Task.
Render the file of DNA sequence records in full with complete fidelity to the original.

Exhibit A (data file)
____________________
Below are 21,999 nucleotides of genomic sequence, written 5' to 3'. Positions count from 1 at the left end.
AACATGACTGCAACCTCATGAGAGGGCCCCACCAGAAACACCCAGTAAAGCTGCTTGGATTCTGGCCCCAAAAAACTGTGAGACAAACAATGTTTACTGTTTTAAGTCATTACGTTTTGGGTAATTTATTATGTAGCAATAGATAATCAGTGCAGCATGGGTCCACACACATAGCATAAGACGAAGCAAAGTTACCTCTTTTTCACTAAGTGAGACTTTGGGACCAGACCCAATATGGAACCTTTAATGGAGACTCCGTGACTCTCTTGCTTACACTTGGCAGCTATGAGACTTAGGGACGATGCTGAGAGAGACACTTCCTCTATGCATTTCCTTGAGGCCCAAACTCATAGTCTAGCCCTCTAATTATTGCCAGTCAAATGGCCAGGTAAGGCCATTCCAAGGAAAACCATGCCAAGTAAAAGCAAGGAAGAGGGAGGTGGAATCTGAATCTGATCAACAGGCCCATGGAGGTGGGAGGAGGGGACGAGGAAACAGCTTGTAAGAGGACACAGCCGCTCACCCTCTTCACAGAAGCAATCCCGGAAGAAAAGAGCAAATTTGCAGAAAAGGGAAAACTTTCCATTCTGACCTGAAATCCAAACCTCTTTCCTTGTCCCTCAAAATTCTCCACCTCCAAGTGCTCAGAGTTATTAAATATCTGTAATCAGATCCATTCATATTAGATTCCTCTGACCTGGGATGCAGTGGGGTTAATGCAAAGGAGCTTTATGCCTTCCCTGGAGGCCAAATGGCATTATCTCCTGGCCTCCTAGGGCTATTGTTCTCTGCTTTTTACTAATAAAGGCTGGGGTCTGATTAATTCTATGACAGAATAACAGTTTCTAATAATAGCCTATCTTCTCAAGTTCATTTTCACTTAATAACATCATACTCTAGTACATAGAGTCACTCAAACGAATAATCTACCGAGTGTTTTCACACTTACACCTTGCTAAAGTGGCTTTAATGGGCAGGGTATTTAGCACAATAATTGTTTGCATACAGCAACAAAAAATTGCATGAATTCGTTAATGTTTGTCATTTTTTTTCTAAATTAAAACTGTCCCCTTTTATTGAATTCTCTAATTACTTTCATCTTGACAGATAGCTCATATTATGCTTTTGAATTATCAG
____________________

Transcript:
Below are 21,999 nucleotides of genomic sequence, written 5' to 3'. Positions count from 1 at the left end.
AACATGACTGCAACCTCATGAGAGGGCCCCACCAGAAACACCCAGTAAAGCTGCTTGGATTCTGGCCCCAAAAAACTGTGAGACAAACAATGTTTACTGTTTTAAGTCATTACGTTTTGGGTAATTTATTATGTAGCAATAGATAATCAGTGCAGCATGGGTCCACACACATAGCATAAGACGAAGCAAAGTTACCTCTTTTTCACTAAGTGAGACTTTGGGACCAGACCCAATATGGAACCTTTAATGGAGACTCCGTGACTCTCTTGCTTACACTTGGCAGCTATGAGACTTAGGGACGATGCTGAGAGAGACACTTCCTCTATGCATTTCCTTGAGGCCCAAACTCATAGTCTAGCCCTCTAATTATTGCCAGTCAAATGGCCAGGTAAGGCCATTCCAAGGAAAACCATGCCAAGTAAAAGCAAGGAAGAGGGAGGTGGAATCTGAATCTGATCAACAGGCCCATGGAGGTGGGAGGAGGGGACGAGGAAACAGCTTGTAAGAGGACACAGCCGCTCACCCTCTTCACAGAAGCAATCCCGGAAGAAAAGAGCAAATTTGCAGAAAAGGGAAAACTTTCCATTCTGACCTGAAATCCAAACCTCTTTCCTTGTCCCTCAAAATTCTCCACCTCCAAGTGCTCAGAGTTATTAAATATCTGTAATCAGATCCATTCATATTAGATTCCTCTGACCTGGGATGCAGTGGGGTTAATGCAAAGGAGCTTTATGCCTTCCCTGGAGGCCAAATGGCATTATCTCCTGGCCTCCTAGGGCTATTGTTCTCTGCTTTTTACTAATAAAGGCTGGGGTCTGATTAATTCTATGACAGAATAACAGTTTCTAATAATAGCCTATCTTCTCAAGTTCATTTTCACTTAATAACATCATACTCTAGTACATAGAGTCACTCAAACGAATAATCTACCGAGTGTTTTCACACTTACACCTTGCTAAAGTGGCTTTAATGGGCAGGGTATTTAGCACAATAATTGTTTGCATACAGCAACAAAAAATTGCATGAATTCGTTAATGTTTGTCATTTTTTTTCTAAATTAAAACTGTCCCCTTTTATTGAATTCTCTAATTACTTTCATCTTGACAGATAGCTCATATTATGCTTTTGAATTATCAG